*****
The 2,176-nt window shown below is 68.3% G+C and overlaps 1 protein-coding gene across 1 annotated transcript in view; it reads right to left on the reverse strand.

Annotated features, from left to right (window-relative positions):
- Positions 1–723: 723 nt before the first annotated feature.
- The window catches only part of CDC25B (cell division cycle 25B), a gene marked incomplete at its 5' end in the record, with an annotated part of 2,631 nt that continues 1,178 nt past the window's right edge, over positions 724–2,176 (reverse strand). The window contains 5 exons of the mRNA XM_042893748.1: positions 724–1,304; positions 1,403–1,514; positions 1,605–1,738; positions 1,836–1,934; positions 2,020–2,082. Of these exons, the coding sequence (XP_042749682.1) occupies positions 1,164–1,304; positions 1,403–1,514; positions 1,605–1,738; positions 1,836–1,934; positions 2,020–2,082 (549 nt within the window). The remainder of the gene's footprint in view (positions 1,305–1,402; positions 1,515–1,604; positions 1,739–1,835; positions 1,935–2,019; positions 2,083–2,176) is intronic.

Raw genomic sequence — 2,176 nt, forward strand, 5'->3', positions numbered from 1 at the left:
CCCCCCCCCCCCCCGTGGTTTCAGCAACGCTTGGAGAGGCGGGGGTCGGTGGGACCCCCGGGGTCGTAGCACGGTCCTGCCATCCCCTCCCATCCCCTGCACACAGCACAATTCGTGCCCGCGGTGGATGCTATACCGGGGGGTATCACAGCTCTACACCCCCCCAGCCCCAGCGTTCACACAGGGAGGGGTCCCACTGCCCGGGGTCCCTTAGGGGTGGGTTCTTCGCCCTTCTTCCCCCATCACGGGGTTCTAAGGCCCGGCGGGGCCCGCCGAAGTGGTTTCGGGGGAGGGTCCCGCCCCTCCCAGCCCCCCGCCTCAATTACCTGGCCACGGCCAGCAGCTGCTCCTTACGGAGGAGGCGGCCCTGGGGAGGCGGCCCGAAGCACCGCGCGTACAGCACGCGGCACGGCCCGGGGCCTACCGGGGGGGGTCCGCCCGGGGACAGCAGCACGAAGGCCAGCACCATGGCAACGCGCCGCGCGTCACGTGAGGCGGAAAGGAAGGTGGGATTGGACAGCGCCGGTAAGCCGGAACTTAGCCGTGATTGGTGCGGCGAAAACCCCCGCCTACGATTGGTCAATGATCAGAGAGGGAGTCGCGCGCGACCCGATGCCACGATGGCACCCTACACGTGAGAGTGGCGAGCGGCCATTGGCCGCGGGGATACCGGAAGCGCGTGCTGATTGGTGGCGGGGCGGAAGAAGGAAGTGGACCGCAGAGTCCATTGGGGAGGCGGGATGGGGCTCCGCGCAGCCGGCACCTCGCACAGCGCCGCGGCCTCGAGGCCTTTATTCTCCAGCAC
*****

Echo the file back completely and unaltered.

The 2,176-nt window shown below is 68.3% G+C and overlaps 1 protein-coding gene across 1 annotated transcript in view; it reads right to left on the reverse strand.

Annotated features, from left to right (window-relative positions):
- Positions 1–723: 723 nt before the first annotated feature.
- The window catches only part of CDC25B (cell division cycle 25B), a gene marked incomplete at its 5' end in the record, with an annotated part of 2,631 nt that continues 1,178 nt past the window's right edge, over positions 724–2,176 (reverse strand). The window contains 5 exons of the mRNA XM_042893748.1: positions 724–1,304; positions 1,403–1,514; positions 1,605–1,738; positions 1,836–1,934; positions 2,020–2,082. Of these exons, the coding sequence (XP_042749682.1) occupies positions 1,164–1,304; positions 1,403–1,514; positions 1,605–1,738; positions 1,836–1,934; positions 2,020–2,082 (549 nt within the window). The remainder of the gene's footprint in view (positions 1,305–1,402; positions 1,515–1,604; positions 1,739–1,835; positions 1,935–2,019; positions 2,083–2,176) is intronic.

Raw genomic sequence — 2,176 nt, forward strand, 5'->3', positions numbered from 1 at the left:
CCCCCCCCCCCCCCGTGGTTTCAGCAACGCTTGGAGAGGCGGGGGTCGGTGGGACCCCCGGGGTCGTAGCACGGTCCTGCCATCCCCTCCCATCCCCTGCACACAGCACAATTCGTGCCCGCGGTGGATGCTATACCGGGGGGTATCACAGCTCTACACCCCCCCAGCCCCAGCGTTCACACAGGGAGGGGTCCCACTGCCCGGGGTCCCTTAGGGGTGGGTTCTTCGCCCTTCTTCCCCCATCACGGGGTTCTAAGGCCCGGCGGGGCCCGCCGAAGTGGTTTCGGGGGAGGGTCCCGCCCCTCCCAGCCCCCCGCCTCAATTACCTGGCCACGGCCAGCAGCTGCTCCTTACGGAGGAGGCGGCCCTGGGGAGGCGGCCCGAAGCACCGCGCGTACAGCACGCGGCACGGCCCGGGGCCTACCGGGGGGGGTCCGCCCGGGGACAGCAGCACGAAGGCCAGCACCATGGCAACGCGCCGCGCGTCACGTGAGGCGGAAAGGAAGGTGGGATTGGACAGCGCCGGTAAGCCGGAACTTAGCCGTGATTGGTGCGGCGAAAACCCCCGCCTACGATTGGTCAATGATCAGAGAGGGAGTCGCGCGCGACCCGATGCCACGATGGCACCCTACACGTGAGAGTGGCGAGCGGCCATTGGCCGCGGGGATACCGGAAGCGCGTGCTGATTGGTGGCGGGGCGGAAGAAGGAAGTGGACCGCAGAGTCCATTGGGGAGGCGGGATGGGGCTCCGCGCAGCCGGCACCTCGCACAGCGCCGCGGCCTCGAGGCCTTTATTCTCCAGCAC